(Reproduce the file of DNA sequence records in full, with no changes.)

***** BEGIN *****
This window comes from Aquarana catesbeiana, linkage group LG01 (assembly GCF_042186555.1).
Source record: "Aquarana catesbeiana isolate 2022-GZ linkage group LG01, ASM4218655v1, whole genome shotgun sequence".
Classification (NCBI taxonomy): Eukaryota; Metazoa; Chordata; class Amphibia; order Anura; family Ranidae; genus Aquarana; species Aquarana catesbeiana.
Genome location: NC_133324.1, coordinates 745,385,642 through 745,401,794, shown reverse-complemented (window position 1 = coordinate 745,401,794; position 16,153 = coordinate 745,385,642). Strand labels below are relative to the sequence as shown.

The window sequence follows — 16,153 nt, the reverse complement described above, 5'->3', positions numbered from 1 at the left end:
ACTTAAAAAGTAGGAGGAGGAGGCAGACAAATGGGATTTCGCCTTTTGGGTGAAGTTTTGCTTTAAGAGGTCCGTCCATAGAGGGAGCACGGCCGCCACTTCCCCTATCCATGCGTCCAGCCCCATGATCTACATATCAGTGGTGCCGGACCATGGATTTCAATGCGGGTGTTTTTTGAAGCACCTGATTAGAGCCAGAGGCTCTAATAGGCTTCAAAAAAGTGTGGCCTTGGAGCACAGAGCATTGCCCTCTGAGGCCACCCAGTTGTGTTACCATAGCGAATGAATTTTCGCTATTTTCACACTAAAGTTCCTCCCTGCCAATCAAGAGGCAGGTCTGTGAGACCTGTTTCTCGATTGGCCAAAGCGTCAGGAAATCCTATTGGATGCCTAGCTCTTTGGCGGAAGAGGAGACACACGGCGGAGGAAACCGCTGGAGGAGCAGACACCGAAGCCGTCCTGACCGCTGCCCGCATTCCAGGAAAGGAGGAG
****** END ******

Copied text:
This window comes from Aquarana catesbeiana, linkage group LG01 (assembly GCF_042186555.1).
Source record: "Aquarana catesbeiana isolate 2022-GZ linkage group LG01, ASM4218655v1, whole genome shotgun sequence".
Classification (NCBI taxonomy): Eukaryota; Metazoa; Chordata; class Amphibia; order Anura; family Ranidae; genus Aquarana; species Aquarana catesbeiana.
Genome location: NC_133324.1, coordinates 745,385,642 through 745,401,794, shown reverse-complemented (window position 1 = coordinate 745,401,794; position 16,153 = coordinate 745,385,642). Strand labels below are relative to the sequence as shown.

The window sequence follows — 16,153 nt, the reverse complement described above, 5'->3', positions numbered from 1 at the left end:
ACTTAAAAAGTAGGAGGAGGAGGCAGACAAATGGGATTTCGCCTTTTGGGTGAAGTTTTGCTTTAAGAGGTCCGTCCATAGAGGGAGCACGGCCGCCACTTCCCCTATCCATGCGTCCAGCCCCATGATCTACATATCAGTGGTGCCGGACCATGGATTTCAATGCGGGTGTTTTTTGAAGCACCTGATTAGAGCCAGAGGCTCTAATAGGCTTCAAAAAAGTGTGGCCTTGGAGCACAGAGCATTGCCCTCTGAGGCCACCCAGTTGTGTTACCATAGCGAATGAATTTTCGCTATTTTCACACTAAAGTTCCTCCCTGCCAATCAAGAGGCAGGTCTGTGAGACCTGTTTCTCGATTGGCCAAAGCGTCAGGAAATCCTATTGGATGCCTAGCTCTTTGGCGGAAGAGGAGACACACGGCGGAGGAAACCGCTGGAGGAGCAGACACCGAAGCCGTCCTGACCGCTGCCCGCATTCCAGGAAAGGAGGAG